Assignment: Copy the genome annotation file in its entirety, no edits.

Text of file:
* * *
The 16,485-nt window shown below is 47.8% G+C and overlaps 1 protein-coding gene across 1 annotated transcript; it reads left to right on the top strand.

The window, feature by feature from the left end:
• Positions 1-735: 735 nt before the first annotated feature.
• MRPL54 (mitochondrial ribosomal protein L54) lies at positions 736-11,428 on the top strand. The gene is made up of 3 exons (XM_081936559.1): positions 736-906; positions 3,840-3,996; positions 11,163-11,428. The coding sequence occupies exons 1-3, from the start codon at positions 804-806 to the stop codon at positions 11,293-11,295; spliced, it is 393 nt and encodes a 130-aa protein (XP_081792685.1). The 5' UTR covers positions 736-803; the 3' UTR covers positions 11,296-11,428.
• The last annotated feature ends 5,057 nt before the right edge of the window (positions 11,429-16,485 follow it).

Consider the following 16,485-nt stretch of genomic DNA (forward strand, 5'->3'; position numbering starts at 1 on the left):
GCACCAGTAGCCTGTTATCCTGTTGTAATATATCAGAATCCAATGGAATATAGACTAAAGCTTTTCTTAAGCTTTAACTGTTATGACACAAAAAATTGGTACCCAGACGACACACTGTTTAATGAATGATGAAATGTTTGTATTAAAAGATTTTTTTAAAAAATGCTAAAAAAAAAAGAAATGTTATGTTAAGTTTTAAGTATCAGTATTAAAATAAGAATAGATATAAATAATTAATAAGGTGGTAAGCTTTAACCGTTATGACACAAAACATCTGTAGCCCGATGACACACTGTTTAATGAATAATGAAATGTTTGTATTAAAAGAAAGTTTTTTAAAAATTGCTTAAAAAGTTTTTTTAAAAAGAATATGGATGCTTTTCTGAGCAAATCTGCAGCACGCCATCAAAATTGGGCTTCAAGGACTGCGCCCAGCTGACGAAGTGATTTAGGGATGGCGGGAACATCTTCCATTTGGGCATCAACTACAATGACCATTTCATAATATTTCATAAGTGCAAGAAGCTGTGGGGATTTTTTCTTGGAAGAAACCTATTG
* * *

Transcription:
The 16,485-nt window shown below is 47.8% G+C and overlaps 1 protein-coding gene across 1 annotated transcript; it reads left to right on the top strand.

The window, feature by feature from the left end:
• Positions 1-735: 735 nt before the first annotated feature.
• MRPL54 (mitochondrial ribosomal protein L54) lies at positions 736-11,428 on the top strand. The gene is made up of 3 exons (XM_081936559.1): positions 736-906; positions 3,840-3,996; positions 11,163-11,428. The coding sequence occupies exons 1-3, from the start codon at positions 804-806 to the stop codon at positions 11,293-11,295; spliced, it is 393 nt and encodes a 130-aa protein (XP_081792685.1). The 5' UTR covers positions 736-803; the 3' UTR covers positions 11,296-11,428.
• The last annotated feature ends 5,057 nt before the right edge of the window (positions 11,429-16,485 follow it).

Consider the following 16,485-nt stretch of genomic DNA (forward strand, 5'->3'; position numbering starts at 1 on the left):
GCACCAGTAGCCTGTTATCCTGTTGTAATATATCAGAATCCAATGGAATATAGACTAAAGCTTTTCTTAAGCTTTAACTGTTATGACACAAAAAATTGGTACCCAGACGACACACTGTTTAATGAATGATGAAATGTTTGTATTAAAAGATTTTTTTAAAAAATGCTAAAAAAAAAAGAAATGTTATGTTAAGTTTTAAGTATCAGTATTAAAATAAGAATAGATATAAATAATTAATAAGGTGGTAAGCTTTAACCGTTATGACACAAAACATCTGTAGCCCGATGACACACTGTTTAATGAATAATGAAATGTTTGTATTAAAAGAAAGTTTTTTAAAAATTGCTTAAAAAGTTTTTTTAAAAAGAATATGGATGCTTTTCTGAGCAAATCTGCAGCACGCCATCAAAATTGGGCTTCAAGGACTGCGCCCAGCTGACGAAGTGATTTAGGGATGGCGGGAACATCTTCCATTTGGGCATCAACTACAATGACCATTTCATAATATTTCATAAGTGCAAGAAGCTGTGGGGATTTTTTCTTGGAAGAAACCTATTG